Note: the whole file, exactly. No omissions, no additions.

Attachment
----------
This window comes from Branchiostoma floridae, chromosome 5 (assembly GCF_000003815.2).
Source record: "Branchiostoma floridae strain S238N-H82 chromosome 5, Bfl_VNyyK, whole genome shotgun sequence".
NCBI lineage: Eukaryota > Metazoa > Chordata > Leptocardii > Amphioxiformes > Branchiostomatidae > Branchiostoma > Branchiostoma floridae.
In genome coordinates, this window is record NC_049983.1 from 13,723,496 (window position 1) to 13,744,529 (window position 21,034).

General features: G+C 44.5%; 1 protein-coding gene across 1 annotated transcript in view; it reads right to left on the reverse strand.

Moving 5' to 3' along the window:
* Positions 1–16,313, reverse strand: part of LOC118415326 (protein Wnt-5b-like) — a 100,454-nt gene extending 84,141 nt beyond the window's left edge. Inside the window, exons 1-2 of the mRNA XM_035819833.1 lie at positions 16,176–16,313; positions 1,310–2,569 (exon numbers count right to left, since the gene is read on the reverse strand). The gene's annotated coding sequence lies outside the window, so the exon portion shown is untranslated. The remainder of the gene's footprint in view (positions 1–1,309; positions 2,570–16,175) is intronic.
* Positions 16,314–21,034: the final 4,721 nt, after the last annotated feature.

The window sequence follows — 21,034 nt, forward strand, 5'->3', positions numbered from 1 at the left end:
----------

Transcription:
This window comes from Branchiostoma floridae, chromosome 5 (assembly GCF_000003815.2).
Source record: "Branchiostoma floridae strain S238N-H82 chromosome 5, Bfl_VNyyK, whole genome shotgun sequence".
NCBI lineage: Eukaryota > Metazoa > Chordata > Leptocardii > Amphioxiformes > Branchiostomatidae > Branchiostoma > Branchiostoma floridae.
In genome coordinates, this window is record NC_049983.1 from 13,723,496 (window position 1) to 13,744,529 (window position 21,034).

General features: G+C 44.5%; 1 protein-coding gene across 1 annotated transcript in view; it reads right to left on the reverse strand.

Moving 5' to 3' along the window:
* Positions 1–16,313, reverse strand: part of LOC118415326 (protein Wnt-5b-like) — a 100,454-nt gene extending 84,141 nt beyond the window's left edge. Inside the window, exons 1-2 of the mRNA XM_035819833.1 lie at positions 16,176–16,313; positions 1,310–2,569 (exon numbers count right to left, since the gene is read on the reverse strand). The gene's annotated coding sequence lies outside the window, so the exon portion shown is untranslated. The remainder of the gene's footprint in view (positions 1–1,309; positions 2,570–16,175) is intronic.
* Positions 16,314–21,034: the final 4,721 nt, after the last annotated feature.

The window sequence follows — 21,034 nt, forward strand, 5'->3', positions numbered from 1 at the left end: